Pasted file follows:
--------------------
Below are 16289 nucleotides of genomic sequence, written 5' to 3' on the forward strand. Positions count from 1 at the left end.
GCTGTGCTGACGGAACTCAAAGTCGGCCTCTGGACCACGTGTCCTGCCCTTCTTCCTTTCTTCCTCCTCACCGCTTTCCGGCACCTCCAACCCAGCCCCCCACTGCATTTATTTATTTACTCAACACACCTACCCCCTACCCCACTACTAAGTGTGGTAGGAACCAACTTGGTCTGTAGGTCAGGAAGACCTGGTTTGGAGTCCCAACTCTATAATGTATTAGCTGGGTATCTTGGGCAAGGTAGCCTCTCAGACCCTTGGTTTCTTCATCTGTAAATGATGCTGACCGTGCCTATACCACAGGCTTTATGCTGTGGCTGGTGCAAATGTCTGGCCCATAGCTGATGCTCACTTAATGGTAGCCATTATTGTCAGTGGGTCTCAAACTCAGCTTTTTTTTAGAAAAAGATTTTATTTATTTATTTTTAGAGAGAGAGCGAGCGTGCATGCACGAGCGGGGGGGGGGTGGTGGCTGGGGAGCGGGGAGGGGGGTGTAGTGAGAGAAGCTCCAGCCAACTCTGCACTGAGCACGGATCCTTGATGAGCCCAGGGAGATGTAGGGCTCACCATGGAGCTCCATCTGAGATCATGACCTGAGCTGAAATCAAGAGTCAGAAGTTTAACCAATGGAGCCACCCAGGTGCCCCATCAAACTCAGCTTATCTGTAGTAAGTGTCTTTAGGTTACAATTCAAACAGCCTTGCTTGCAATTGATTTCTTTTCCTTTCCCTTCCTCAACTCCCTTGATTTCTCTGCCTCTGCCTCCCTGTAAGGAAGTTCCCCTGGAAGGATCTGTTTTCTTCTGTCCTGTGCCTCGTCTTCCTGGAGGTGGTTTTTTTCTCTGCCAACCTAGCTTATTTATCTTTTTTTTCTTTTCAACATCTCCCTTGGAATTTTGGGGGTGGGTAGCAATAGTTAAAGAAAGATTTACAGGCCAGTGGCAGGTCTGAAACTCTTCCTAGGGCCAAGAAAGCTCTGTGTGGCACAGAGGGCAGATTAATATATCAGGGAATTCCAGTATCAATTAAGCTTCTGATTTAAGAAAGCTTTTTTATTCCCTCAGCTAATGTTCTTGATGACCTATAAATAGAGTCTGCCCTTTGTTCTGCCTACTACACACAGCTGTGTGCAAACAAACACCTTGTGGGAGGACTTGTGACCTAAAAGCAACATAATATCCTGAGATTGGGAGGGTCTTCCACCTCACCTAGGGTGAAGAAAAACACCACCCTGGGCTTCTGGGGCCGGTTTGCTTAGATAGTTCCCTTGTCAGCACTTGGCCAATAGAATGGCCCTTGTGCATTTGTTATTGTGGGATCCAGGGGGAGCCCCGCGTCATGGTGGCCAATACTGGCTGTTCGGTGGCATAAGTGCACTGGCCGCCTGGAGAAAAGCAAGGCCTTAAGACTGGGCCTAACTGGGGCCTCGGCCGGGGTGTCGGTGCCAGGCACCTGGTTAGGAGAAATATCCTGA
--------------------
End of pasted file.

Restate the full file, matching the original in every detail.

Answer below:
Below are 16289 nucleotides of genomic sequence, written 5' to 3' on the forward strand. Positions count from 1 at the left end.
GCTGTGCTGACGGAACTCAAAGTCGGCCTCTGGACCACGTGTCCTGCCCTTCTTCCTTTCTTCCTCCTCACCGCTTTCCGGCACCTCCAACCCAGCCCCCCACTGCATTTATTTATTTACTCAACACACCTACCCCCTACCCCACTACTAAGTGTGGTAGGAACCAACTTGGTCTGTAGGTCAGGAAGACCTGGTTTGGAGTCCCAACTCTATAATGTATTAGCTGGGTATCTTGGGCAAGGTAGCCTCTCAGACCCTTGGTTTCTTCATCTGTAAATGATGCTGACCGTGCCTATACCACAGGCTTTATGCTGTGGCTGGTGCAAATGTCTGGCCCATAGCTGATGCTCACTTAATGGTAGCCATTATTGTCAGTGGGTCTCAAACTCAGCTTTTTTTTAGAAAAAGATTTTATTTATTTATTTTTAGAGAGAGAGCGAGCGTGCATGCACGAGCGGGGGGGGGGTGGTGGCTGGGGAGCGGGGAGGGGGGTGTAGTGAGAGAAGCTCCAGCCAACTCTGCACTGAGCACGGATCCTTGATGAGCCCAGGGAGATGTAGGGCTCACCATGGAGCTCCATCTGAGATCATGACCTGAGCTGAAATCAAGAGTCAGAAGTTTAACCAATGGAGCCACCCAGGTGCCCCATCAAACTCAGCTTATCTGTAGTAAGTGTCTTTAGGTTACAATTCAAACAGCCTTGCTTGCAATTGATTTCTTTTCCTTTCCCTTCCTCAACTCCCTTGATTTCTCTGCCTCTGCCTCCCTGTAAGGAAGTTCCCCTGGAAGGATCTGTTTTCTTCTGTCCTGTGCCTCGTCTTCCTGGAGGTGGTTTTTTTCTCTGCCAACCTAGCTTATTTATCTTTTTTTTCTTTTCAACATCTCCCTTGGAATTTTGGGGGTGGGTAGCAATAGTTAAAGAAAGATTTACAGGCCAGTGGCAGGTCTGAAACTCTTCCTAGGGCCAAGAAAGCTCTGTGTGGCACAGAGGGCAGATTAATATATCAGGGAATTCCAGTATCAATTAAGCTTCTGATTTAAGAAAGCTTTTTTATTCCCTCAGCTAATGTTCTTGATGACCTATAAATAGAGTCTGCCCTTTGTTCTGCCTACTACACACAGCTGTGTGCAAACAAACACCTTGTGGGAGGACTTGTGACCTAAAAGCAACATAATATCCTGAGATTGGGAGGGTCTTCCACCTCACCTAGGGTGAAGAAAAACACCACCCTGGGCTTCTGGGGCCGGTTTGCTTAGATAGTTCCCTTGTCAGCACTTGGCCAATAGAATGGCCCTTGTGCATTTGTTATTGTGGGATCCAGGGGGAGCCCCGCGTCATGGTGGCCAATACTGGCTGTTCGGTGGCATAAGTGCACTGGCCGCCTGGAGAAAAGCAAGGCCTTAAGACTGGGCCTAACTGGGGCCTCGGCCGGGGTGTCGGTGCCAGGCACCTGGTTAGGAGAAATATCCTGA